If one does choose a forever-suckering shrub for the creation of a small tree, the reasonable form is just to allow foliage, sheared to and as part of the trunk form... where one cannot view through the trunk structure. But this is a different animal altogether.

    Bookmark   May 11, 2012 at 1:53PM
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aloha2009

The plant selections were very helpful. Since trimming/sculpting shrubs is new to me, these give me a much better selection to choose from. For us this plant will be seen more in the late spring to early fall (and by the car in the winter). We've had viburnums & rose of sharon in the past but never thought to trim them into a multi stemmed tree. I read somewhere that to have berries on the viburnum that another viburnum must be nearby (male & female?) to produce. Can anyone explain exactly what I would need to do. I'm starting to run out of area but perhaps could put another viburnum on the corner of the property.

The reasoning behind the degree of suckering was very helpful. My DH likes to trim but as many plantings I will am planning on, I don't want it to be an outright war.

Natal, I heard flowers sell and yours is definitely proof of that. I read that vitex is only good to zone 6 but would grow from the ground up in zone 5. We're on a lake and we've seen we're typically about 4 degrees warmer in the winter when the lake hasn't frozen over. The blooms might be delayed some, which would be alright with us. I didn't find out how long the bloom period was, can you elaborate on that? I think it may be worth a try at least.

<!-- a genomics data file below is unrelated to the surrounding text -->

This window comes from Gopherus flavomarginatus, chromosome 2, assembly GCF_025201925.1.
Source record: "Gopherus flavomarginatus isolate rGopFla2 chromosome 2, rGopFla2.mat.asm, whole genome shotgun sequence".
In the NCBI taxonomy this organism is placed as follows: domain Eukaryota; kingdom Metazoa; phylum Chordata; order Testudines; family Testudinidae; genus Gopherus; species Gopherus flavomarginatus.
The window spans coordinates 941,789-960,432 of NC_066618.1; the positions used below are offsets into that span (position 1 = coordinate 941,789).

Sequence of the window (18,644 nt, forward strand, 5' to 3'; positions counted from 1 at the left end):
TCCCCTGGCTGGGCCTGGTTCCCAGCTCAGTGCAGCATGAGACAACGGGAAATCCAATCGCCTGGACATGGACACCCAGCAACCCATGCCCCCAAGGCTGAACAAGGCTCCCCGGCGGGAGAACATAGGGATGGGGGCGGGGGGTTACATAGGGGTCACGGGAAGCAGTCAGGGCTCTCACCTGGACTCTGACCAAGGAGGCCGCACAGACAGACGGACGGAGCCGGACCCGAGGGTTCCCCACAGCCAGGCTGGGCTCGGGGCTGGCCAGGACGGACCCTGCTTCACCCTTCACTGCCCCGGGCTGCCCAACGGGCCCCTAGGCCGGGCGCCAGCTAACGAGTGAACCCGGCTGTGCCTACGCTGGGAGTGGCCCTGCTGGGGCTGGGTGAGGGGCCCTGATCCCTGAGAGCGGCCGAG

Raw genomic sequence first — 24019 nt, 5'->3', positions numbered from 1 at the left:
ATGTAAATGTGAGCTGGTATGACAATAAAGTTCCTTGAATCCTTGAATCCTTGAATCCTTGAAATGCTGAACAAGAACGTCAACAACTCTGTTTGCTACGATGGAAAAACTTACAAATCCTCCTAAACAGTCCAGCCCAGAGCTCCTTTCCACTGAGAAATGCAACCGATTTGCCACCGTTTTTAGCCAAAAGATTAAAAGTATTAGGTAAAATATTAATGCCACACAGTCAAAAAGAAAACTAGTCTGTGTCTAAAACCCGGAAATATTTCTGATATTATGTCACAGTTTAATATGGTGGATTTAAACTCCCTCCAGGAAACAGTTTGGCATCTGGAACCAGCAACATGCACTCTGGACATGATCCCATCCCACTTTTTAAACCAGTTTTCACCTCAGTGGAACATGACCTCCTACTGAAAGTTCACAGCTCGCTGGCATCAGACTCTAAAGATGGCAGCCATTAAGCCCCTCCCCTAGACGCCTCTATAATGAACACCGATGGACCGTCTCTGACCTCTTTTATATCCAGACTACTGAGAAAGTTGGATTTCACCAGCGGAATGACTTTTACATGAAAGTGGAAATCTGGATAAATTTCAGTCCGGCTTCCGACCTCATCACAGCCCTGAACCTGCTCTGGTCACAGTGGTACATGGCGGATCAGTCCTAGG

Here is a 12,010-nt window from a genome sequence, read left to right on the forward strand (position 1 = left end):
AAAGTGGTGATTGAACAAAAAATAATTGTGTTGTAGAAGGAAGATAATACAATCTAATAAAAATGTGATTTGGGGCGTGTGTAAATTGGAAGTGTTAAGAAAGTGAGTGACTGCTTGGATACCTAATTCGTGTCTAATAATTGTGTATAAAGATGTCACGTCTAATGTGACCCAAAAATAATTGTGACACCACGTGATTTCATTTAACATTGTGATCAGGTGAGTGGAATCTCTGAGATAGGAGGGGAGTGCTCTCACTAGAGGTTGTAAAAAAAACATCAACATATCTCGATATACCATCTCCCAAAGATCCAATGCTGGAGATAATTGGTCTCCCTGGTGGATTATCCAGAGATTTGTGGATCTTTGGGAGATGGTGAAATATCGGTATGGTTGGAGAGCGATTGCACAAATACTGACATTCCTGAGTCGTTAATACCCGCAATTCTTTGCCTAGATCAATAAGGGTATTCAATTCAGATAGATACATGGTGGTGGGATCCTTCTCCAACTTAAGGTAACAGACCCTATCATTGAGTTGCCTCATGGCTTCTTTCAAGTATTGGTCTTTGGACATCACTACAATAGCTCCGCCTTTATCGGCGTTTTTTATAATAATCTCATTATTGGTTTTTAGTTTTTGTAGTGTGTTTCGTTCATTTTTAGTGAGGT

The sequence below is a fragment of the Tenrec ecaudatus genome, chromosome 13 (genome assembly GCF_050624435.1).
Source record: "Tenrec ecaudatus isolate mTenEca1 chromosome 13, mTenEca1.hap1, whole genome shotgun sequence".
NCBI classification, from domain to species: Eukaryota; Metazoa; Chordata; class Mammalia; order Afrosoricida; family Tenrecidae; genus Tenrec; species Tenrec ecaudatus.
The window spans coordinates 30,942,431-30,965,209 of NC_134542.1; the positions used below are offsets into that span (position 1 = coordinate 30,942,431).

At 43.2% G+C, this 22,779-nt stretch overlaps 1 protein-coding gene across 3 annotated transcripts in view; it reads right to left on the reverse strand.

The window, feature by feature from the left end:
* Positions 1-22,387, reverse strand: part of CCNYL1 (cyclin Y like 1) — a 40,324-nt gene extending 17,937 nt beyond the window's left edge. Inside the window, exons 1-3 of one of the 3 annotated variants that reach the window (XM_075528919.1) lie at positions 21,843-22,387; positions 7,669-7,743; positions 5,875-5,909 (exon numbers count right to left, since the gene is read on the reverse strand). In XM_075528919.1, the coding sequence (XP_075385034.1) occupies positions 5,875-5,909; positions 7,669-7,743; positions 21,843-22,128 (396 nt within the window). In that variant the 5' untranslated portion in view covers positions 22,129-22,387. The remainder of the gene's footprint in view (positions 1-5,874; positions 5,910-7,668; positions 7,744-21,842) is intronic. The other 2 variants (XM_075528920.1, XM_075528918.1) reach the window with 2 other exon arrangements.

Bookmark   May 11, 2012 at 2:39PM
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yardvaark

A tree is but a monster shrub that someone or the forces of nature decided to separate from it's lower branches and foliage. There is no reason not to take advantage of right-sized shrubs that lend themselves to being made into trees by the same method... any more than there is in not using an Oak or Maple this way. If we can enjoy multi-trunked Birch or Japanese Maple as trees, there's no reason not to enjoy multi-trunked Burning Bush or PG Hydrangea "trees" in the same way. Some of the most outstanding plants I've ever seen have been this diminutive tree form. In the yard, it is frequently a smaller "tree" which fits where height needs to be limited.

    Bookmark   May 11, 2012 at 3:39PM
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natal(Louisiana 8b)

Aloha, I'm linking a thread from the cottage gardening forum. Someone there bought one a couple years ago, but it didn't survive. She also lives in zone 5.

Here is a link that might be useful: Vitex ... Chaste Tree

    Bookmark   May 11, 2012 at 7:05PM